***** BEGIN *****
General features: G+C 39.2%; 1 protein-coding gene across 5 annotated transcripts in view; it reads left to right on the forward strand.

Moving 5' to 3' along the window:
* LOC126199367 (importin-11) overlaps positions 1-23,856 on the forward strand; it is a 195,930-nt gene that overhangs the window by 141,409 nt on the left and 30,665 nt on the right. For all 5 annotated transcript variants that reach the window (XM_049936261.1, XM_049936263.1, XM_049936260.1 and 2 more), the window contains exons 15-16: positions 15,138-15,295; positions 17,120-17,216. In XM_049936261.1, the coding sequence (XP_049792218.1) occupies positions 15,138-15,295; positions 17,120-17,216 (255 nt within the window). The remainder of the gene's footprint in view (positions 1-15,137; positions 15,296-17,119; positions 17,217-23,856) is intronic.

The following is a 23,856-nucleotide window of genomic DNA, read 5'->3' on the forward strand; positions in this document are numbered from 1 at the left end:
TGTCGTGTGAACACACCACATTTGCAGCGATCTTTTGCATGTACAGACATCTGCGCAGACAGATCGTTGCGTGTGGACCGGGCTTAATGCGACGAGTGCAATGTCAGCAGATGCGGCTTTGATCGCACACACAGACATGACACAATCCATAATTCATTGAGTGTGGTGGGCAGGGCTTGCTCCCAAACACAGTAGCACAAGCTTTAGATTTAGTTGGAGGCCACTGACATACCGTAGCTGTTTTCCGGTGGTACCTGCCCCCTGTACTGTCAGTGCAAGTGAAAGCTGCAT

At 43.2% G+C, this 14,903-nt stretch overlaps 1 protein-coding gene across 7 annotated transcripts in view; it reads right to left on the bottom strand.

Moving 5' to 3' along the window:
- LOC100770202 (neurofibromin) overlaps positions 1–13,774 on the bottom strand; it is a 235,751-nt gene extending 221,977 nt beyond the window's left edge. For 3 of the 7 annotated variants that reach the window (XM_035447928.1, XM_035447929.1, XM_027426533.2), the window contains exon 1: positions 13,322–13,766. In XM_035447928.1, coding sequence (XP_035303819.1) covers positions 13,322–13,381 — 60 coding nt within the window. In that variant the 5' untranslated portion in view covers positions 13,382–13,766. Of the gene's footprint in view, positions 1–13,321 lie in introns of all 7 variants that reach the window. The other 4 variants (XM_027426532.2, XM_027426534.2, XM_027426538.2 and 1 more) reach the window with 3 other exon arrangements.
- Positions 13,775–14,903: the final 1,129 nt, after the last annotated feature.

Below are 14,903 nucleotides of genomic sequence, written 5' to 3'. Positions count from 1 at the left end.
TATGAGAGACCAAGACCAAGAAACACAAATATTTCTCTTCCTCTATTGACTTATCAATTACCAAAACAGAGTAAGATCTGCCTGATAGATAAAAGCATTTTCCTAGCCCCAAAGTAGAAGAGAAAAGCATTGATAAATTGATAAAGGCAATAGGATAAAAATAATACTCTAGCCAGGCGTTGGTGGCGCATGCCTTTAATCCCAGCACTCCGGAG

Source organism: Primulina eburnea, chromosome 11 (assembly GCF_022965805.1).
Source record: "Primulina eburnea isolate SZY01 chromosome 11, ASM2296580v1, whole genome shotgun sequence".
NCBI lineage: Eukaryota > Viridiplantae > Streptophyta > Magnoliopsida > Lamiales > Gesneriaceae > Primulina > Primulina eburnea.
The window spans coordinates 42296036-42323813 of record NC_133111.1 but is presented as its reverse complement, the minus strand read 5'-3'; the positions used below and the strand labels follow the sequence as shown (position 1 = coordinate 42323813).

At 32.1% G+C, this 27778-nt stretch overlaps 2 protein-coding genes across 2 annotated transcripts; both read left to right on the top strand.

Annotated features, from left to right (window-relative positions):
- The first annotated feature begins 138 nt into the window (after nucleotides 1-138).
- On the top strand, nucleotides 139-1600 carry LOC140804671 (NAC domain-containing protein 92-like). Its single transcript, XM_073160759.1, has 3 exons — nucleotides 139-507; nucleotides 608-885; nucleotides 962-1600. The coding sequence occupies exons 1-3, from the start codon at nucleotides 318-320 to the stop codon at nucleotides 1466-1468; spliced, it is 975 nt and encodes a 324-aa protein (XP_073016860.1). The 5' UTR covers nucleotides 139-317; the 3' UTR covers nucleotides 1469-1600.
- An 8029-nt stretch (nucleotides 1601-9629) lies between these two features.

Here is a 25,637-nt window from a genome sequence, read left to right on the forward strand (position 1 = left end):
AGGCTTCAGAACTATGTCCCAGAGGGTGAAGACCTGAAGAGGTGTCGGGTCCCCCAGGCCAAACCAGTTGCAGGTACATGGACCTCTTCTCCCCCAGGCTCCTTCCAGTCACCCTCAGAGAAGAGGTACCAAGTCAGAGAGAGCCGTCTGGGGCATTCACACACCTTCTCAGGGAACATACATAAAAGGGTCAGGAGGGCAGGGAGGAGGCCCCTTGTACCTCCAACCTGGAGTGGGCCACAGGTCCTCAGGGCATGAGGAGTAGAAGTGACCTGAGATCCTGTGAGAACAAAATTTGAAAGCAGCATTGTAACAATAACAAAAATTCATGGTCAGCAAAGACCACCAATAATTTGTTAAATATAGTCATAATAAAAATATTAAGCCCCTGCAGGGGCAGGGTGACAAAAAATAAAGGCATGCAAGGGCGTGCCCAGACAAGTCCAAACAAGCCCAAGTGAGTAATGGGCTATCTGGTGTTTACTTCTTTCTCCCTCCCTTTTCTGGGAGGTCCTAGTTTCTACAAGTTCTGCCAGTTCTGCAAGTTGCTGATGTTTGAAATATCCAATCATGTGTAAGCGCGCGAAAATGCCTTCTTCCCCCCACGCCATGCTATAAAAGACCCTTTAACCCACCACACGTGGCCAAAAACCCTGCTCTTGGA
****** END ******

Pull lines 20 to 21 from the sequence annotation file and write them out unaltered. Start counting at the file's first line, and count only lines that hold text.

- An 8029-nt stretch (nucleotides 1601-9629) lies between these two features.

Here is a 25,637-nt window from a genome sequence, read left to right on the forward strand (position 1 = left end):